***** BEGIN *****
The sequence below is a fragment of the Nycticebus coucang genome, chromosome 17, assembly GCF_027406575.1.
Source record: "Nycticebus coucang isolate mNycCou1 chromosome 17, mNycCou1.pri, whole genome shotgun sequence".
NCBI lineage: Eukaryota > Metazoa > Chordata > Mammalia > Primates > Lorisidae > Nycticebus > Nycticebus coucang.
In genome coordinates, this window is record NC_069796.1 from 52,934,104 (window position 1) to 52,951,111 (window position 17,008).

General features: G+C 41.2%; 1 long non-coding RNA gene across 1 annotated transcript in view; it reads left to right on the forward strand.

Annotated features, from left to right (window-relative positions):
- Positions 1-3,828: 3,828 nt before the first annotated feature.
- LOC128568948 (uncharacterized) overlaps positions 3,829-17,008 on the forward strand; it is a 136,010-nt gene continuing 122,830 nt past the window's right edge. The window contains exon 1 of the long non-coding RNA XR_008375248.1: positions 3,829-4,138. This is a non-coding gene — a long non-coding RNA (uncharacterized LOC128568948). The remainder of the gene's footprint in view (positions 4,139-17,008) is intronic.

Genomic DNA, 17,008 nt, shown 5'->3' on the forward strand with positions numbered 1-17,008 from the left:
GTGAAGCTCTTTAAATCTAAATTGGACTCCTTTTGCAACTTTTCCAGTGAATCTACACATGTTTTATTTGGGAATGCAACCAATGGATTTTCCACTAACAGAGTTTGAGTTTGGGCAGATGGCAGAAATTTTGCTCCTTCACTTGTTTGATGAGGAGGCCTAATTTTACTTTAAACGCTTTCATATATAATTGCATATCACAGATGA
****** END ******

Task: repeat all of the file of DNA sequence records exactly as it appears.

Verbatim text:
The sequence below is a fragment of the Nycticebus coucang genome, chromosome 17, assembly GCF_027406575.1.
Source record: "Nycticebus coucang isolate mNycCou1 chromosome 17, mNycCou1.pri, whole genome shotgun sequence".
NCBI lineage: Eukaryota > Metazoa > Chordata > Mammalia > Primates > Lorisidae > Nycticebus > Nycticebus coucang.
In genome coordinates, this window is record NC_069796.1 from 52,934,104 (window position 1) to 52,951,111 (window position 17,008).

General features: G+C 41.2%; 1 long non-coding RNA gene across 1 annotated transcript in view; it reads left to right on the forward strand.

Annotated features, from left to right (window-relative positions):
- Positions 1-3,828: 3,828 nt before the first annotated feature.
- LOC128568948 (uncharacterized) overlaps positions 3,829-17,008 on the forward strand; it is a 136,010-nt gene continuing 122,830 nt past the window's right edge. The window contains exon 1 of the long non-coding RNA XR_008375248.1: positions 3,829-4,138. This is a non-coding gene — a long non-coding RNA (uncharacterized LOC128568948). The remainder of the gene's footprint in view (positions 4,139-17,008) is intronic.

Genomic DNA, 17,008 nt, shown 5'->3' on the forward strand with positions numbered 1-17,008 from the left:
GTGAAGCTCTTTAAATCTAAATTGGACTCCTTTTGCAACTTTTCCAGTGAATCTACACATGTTTTATTTGGGAATGCAACCAATGGATTTTCCACTAACAGAGTTTGAGTTTGGGCAGATGGCAGAAATTTTGCTCCTTCACTTGTTTGATGAGGAGGCCTAATTTTACTTTAAACGCTTTCATATATAATTGCATATCACAGATGA